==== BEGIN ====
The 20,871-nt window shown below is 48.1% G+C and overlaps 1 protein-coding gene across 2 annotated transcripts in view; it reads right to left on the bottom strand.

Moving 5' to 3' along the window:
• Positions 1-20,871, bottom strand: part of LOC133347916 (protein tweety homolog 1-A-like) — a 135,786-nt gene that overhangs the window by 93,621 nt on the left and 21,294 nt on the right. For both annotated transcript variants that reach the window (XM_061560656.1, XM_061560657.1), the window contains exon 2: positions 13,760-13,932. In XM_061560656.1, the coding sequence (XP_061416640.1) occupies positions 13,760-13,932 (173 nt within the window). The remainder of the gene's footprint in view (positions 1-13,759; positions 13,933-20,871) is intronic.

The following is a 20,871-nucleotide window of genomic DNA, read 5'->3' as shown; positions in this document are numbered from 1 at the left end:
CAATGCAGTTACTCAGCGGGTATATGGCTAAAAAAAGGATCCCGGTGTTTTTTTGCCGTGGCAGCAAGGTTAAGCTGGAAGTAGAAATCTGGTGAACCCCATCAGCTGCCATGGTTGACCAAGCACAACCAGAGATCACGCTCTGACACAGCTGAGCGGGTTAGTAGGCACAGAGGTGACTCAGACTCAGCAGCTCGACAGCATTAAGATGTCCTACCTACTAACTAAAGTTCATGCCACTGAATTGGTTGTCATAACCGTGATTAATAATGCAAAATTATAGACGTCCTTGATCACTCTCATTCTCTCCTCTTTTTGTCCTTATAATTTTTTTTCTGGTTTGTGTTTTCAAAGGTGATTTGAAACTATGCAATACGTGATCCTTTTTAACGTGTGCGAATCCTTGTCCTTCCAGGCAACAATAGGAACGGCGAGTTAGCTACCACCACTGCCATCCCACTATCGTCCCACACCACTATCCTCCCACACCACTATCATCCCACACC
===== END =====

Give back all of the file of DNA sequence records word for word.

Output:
The 20,871-nt window shown below is 48.1% G+C and overlaps 1 protein-coding gene across 2 annotated transcripts in view; it reads right to left on the bottom strand.

Moving 5' to 3' along the window:
• Positions 1-20,871, bottom strand: part of LOC133347916 (protein tweety homolog 1-A-like) — a 135,786-nt gene that overhangs the window by 93,621 nt on the left and 21,294 nt on the right. For both annotated transcript variants that reach the window (XM_061560656.1, XM_061560657.1), the window contains exon 2: positions 13,760-13,932. In XM_061560656.1, the coding sequence (XP_061416640.1) occupies positions 13,760-13,932 (173 nt within the window). The remainder of the gene's footprint in view (positions 1-13,759; positions 13,933-20,871) is intronic.

The following is a 20,871-nucleotide window of genomic DNA, read 5'->3' as shown; positions in this document are numbered from 1 at the left end:
CAATGCAGTTACTCAGCGGGTATATGGCTAAAAAAAGGATCCCGGTGTTTTTTTGCCGTGGCAGCAAGGTTAAGCTGGAAGTAGAAATCTGGTGAACCCCATCAGCTGCCATGGTTGACCAAGCACAACCAGAGATCACGCTCTGACACAGCTGAGCGGGTTAGTAGGCACAGAGGTGACTCAGACTCAGCAGCTCGACAGCATTAAGATGTCCTACCTACTAACTAAAGTTCATGCCACTGAATTGGTTGTCATAACCGTGATTAATAATGCAAAATTATAGACGTCCTTGATCACTCTCATTCTCTCCTCTTTTTGTCCTTATAATTTTTTTTCTGGTTTGTGTTTTCAAAGGTGATTTGAAACTATGCAATACGTGATCCTTTTTAACGTGTGCGAATCCTTGTCCTTCCAGGCAACAATAGGAACGGCGAGTTAGCTACCACCACTGCCATCCCACTATCGTCCCACACCACTATCCTCCCACACCACTATCATCCCACACC